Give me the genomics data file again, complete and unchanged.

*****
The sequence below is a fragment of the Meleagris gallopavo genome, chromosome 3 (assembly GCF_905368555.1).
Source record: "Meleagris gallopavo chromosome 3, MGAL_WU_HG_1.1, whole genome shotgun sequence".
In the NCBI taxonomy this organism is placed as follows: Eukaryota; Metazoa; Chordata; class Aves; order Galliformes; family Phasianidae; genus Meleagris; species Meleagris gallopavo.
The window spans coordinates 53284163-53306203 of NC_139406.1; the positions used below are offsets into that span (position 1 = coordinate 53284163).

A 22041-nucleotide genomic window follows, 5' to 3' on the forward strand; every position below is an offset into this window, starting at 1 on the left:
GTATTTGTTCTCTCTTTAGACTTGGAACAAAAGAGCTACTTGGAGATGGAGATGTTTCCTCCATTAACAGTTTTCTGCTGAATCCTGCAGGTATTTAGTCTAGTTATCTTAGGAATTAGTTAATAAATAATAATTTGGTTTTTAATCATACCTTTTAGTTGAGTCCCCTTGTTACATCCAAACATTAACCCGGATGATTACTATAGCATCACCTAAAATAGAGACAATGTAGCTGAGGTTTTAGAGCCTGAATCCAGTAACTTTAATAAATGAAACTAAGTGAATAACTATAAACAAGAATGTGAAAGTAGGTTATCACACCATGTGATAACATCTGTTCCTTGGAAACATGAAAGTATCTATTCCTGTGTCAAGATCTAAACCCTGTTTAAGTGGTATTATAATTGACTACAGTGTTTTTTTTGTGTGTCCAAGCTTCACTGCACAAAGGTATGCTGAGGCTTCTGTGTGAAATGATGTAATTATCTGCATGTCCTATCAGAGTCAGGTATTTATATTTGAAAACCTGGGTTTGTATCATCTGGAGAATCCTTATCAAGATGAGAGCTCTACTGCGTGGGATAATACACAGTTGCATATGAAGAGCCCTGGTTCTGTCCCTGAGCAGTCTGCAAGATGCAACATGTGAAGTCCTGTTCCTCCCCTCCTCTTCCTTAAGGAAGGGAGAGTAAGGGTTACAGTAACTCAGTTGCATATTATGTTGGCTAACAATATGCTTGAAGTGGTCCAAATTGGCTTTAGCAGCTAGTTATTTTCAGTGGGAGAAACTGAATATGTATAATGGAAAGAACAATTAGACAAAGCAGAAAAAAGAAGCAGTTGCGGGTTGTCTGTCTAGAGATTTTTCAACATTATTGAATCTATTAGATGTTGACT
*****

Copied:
The sequence below is a fragment of the Meleagris gallopavo genome, chromosome 3 (assembly GCF_905368555.1).
Source record: "Meleagris gallopavo chromosome 3, MGAL_WU_HG_1.1, whole genome shotgun sequence".
In the NCBI taxonomy this organism is placed as follows: Eukaryota; Metazoa; Chordata; class Aves; order Galliformes; family Phasianidae; genus Meleagris; species Meleagris gallopavo.
The window spans coordinates 53284163-53306203 of NC_139406.1; the positions used below are offsets into that span (position 1 = coordinate 53284163).

A 22041-nucleotide genomic window follows, 5' to 3' on the forward strand; every position below is an offset into this window, starting at 1 on the left:
GTATTTGTTCTCTCTTTAGACTTGGAACAAAAGAGCTACTTGGAGATGGAGATGTTTCCTCCATTAACAGTTTTCTGCTGAATCCTGCAGGTATTTAGTCTAGTTATCTTAGGAATTAGTTAATAAATAATAATTTGGTTTTTAATCATACCTTTTAGTTGAGTCCCCTTGTTACATCCAAACATTAACCCGGATGATTACTATAGCATCACCTAAAATAGAGACAATGTAGCTGAGGTTTTAGAGCCTGAATCCAGTAACTTTAATAAATGAAACTAAGTGAATAACTATAAACAAGAATGTGAAAGTAGGTTATCACACCATGTGATAACATCTGTTCCTTGGAAACATGAAAGTATCTATTCCTGTGTCAAGATCTAAACCCTGTTTAAGTGGTATTATAATTGACTACAGTGTTTTTTTTGTGTGTCCAAGCTTCACTGCACAAAGGTATGCTGAGGCTTCTGTGTGAAATGATGTAATTATCTGCATGTCCTATCAGAGTCAGGTATTTATATTTGAAAACCTGGGTTTGTATCATCTGGAGAATCCTTATCAAGATGAGAGCTCTACTGCGTGGGATAATACACAGTTGCATATGAAGAGCCCTGGTTCTGTCCCTGAGCAGTCTGCAAGATGCAACATGTGAAGTCCTGTTCCTCCCCTCCTCTTCCTTAAGGAAGGGAGAGTAAGGGTTACAGTAACTCAGTTGCATATTATGTTGGCTAACAATATGCTTGAAGTGGTCCAAATTGGCTTTAGCAGCTAGTTATTTTCAGTGGGAGAAACTGAATATGTATAATGGAAAGAACAATTAGACAAAGCAGAAAAAAGAAGCAGTTGCGGGTTGTCTGTCTAGAGATTTTTCAACATTATTGAATCTATTAGATGTTGACT